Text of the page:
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Council of Elrond view of Bombadil [In reply to] Can't Post

I think you must be remembering discussions about this passage, in which the Council of Elrond considers whether to send the Ring back to Tom.


Quote
’It seems that [Bombadil] has a power even over the Ring.'

`No, I should not put it so,' said Gandalf. `Say rather that the Ring has no power over him. He is his own master. But he cannot alter the Ring itself, nor break its power over others. And now he is withdrawn into a little land, within bounds that he has set, though none can see them, waiting perhaps for a change of days, and he will not step beyond them.'

`But within those bounds nothing seems to dismay him,' said Erestor. `Would he not take the Ring and keep it there, for ever harmless?'

`No,' said Gandalf, `not willingly. He might do so, if all the free folk of the world begged him, but he would not understand the need. And if he were given the Ring, he would soon forget it, or most likely throw it away. Such things have no hold on his mind. He would be a most unsafe guardian; and that alone is answer enough.'

LOTR Counci of Elrond


And probably a discussion about Bombadil's limits would also involve someone quoting letter 144:


Quote
Tom Bombadill is not an important person - to the narrative.

...I would not, however, have left him in if he did not have some kind of function. I might put it this way. The story is cast in terms of a good side, and a bad side, beauty against ruthless ugliness, tyranny against kingship, moderated freedom with consent against compulsion that has long lost any object except power, and so on; but both sides want a measure of control, but if you have, as it were taken a ‘vow of poverty’ renounced control, and take your delight in things themselves without reference to yourself, watching, observing, and to some extent knowing, then the question of the rights and wrongs of power and control might become utterly meaningless to you, and the means of power quite valueless.It is a natural pacifist view, which always arises in the mind when there is a war. But the view of Rivendell seems to be that it is an excellent thing to have represented, but there are in fact things with which it cannot cope; and upon which its existence nonetheless depends. Ultimately only the victory of the West will allow Bombadil to continue, or even to survive. Nothing would be left to him in the world of Sauron.

Tolkien Letters #144 (to Naomi Mitchison (who was proof-reading LOTR, and had evidently raised a number of deep questions)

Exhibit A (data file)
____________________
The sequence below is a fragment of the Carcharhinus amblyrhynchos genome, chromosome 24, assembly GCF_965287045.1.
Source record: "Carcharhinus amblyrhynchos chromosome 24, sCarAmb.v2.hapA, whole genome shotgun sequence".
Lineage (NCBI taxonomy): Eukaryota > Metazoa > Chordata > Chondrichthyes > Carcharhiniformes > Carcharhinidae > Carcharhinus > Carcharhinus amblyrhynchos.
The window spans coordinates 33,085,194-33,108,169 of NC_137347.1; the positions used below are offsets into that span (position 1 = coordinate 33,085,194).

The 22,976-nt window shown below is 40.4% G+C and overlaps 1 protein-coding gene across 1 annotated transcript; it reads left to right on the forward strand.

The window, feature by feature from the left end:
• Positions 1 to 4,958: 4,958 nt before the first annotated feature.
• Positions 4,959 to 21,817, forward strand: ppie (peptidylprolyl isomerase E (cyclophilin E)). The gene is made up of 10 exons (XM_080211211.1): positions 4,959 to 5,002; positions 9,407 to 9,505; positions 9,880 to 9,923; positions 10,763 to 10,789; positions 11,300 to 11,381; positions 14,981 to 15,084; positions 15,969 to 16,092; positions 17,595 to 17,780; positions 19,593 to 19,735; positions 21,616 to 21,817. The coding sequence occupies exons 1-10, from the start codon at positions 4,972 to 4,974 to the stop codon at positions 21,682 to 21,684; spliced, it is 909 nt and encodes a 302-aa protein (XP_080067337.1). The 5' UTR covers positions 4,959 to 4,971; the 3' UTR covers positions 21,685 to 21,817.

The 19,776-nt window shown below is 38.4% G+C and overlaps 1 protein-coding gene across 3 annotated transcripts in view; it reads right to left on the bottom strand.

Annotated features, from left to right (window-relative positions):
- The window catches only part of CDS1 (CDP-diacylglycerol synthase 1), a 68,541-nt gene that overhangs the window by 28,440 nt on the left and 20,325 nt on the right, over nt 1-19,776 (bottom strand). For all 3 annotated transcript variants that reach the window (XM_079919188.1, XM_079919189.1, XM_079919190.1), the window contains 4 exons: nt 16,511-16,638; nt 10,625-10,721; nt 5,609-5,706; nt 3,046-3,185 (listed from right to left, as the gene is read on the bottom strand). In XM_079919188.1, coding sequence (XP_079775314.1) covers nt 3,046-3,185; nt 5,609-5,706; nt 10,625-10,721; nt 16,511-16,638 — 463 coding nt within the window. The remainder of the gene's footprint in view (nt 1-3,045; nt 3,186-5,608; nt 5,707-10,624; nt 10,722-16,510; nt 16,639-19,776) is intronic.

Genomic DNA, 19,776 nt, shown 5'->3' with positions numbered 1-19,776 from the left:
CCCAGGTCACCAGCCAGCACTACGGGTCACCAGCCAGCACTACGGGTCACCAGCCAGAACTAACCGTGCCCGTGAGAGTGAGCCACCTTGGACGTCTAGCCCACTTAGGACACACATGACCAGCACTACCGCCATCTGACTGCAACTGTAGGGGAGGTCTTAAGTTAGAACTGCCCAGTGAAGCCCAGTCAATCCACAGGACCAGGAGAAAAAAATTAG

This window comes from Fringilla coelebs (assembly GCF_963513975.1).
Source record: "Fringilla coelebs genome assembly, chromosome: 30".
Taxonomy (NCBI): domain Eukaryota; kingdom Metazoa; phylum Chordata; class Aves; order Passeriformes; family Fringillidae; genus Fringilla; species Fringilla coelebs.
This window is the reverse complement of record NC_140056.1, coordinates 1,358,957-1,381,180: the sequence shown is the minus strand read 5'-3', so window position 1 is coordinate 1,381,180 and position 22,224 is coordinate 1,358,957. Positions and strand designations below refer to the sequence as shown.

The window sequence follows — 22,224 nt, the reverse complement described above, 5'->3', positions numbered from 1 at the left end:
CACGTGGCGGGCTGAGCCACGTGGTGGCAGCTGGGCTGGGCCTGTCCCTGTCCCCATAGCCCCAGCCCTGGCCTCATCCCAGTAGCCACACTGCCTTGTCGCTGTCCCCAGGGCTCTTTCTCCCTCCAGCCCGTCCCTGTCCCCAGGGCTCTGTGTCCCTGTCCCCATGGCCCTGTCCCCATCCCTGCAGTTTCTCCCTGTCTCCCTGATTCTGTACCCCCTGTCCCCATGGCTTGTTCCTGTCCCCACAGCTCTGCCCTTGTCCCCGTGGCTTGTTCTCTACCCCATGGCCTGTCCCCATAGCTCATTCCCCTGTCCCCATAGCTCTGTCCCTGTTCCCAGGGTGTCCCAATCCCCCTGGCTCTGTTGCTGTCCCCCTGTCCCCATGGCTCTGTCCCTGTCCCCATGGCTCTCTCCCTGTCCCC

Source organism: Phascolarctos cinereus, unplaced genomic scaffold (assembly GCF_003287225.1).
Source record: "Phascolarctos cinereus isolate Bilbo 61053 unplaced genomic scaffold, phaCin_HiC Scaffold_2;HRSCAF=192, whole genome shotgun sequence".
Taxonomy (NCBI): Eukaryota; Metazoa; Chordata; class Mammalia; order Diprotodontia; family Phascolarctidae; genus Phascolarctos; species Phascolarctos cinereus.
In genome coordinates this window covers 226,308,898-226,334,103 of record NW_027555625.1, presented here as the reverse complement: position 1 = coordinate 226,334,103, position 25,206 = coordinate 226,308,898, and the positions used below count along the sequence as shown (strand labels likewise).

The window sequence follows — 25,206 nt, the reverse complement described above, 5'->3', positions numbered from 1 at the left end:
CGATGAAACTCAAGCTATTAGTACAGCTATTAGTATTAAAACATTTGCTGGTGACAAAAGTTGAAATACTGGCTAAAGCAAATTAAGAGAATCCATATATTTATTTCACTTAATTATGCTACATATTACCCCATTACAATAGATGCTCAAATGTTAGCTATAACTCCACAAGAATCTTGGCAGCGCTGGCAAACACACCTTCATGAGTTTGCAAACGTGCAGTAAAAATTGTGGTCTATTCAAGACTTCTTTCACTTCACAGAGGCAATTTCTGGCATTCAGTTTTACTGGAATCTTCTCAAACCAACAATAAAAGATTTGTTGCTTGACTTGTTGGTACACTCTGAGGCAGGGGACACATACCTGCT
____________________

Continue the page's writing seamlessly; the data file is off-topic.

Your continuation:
Did you have a particular discussion in mind though? (As you probably know) squire has made an index of the various LOTR readthroughs the Reading Room has done http://users.bestweb.net/...-FirstDiscussion.htm and maybe you can find it there?

~~~~~~
"You were exceedingly clever once, but unfortunately none of your friends noticed as they were too busy being attacked by an octopus."
-from How To Tell If You Are In A J.R.R. Tolkien Book, by Austin Gilkeson, in 'The Toast', 2016 https://the-toast.net/...-a-jrr-tolkien-book/


SirDennisC
Asgardian


Feb 24, 7:42pm

Post #12 of 13 (774 views)
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That’s it! [In reply to] Can't Post

The “discussion” made at the council meeting, was less a discussion and more Gandalf airing his views on Bombadil and safeguarding the ring.

I wasn’t referring to a Reading Room discussion, though I appreciate your thoroughness, and thoughtfulness for posting the text.


Omnigeek
Fantastic Four


Mar 8, 10:47pm

Post #13 of 13 (498 views)
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What's in a name? [In reply to] Can't Post

I always took these exchanges as a bit of miscommunication, some of it intentional. I took Frodo's hesitation in asking about Tom as part of a natural nervousness (particularly with hobbits) in dealing with people and things he didn't know or understand. With one so seemingly powerful, he might naturally have assumed he should have known who Tom was and asking the question might reflect poorly on himself or worse, offend Tom (since the powerful often are depicted as thinking everyone should know who they are).

Tom had introduced himself to the hobbits so Frodo clearly knew his name but he was trying to find out what that name belonged to. Who was Tom Bombadil that he had such power and control within his domain?
Tom's answer focuses initially on his name. In many mythologies, particularly Scandanavian ones that seemed (to me) to be a large part of the inspiration and basis for Tolkien's mythology, a Name is a powerful thing. Knowing one's "true" name told you a lot about the person, perhaps even gave you a level of control over him/her/it. Tom then clarifies with his single distinguishing identifier: he is Eldest. He was there in the Shire before the Elves went westward. Notably, seeing the first raindrop and acorn would suggest to me that he was there at the formation of Middle-earth and is even older than the Elves but he doesn't claim it. The way he describes himself is also in keeping with traditions in other fictional cultures (not the least that of the Ents) who tell you who a person is by reciting a description of what that person has done and unique characteristics.
The dialogues seemed to me to fit perfectly with Norse mythologies I read when I was a youngster -- though I confess I can't remember the book titles anymore.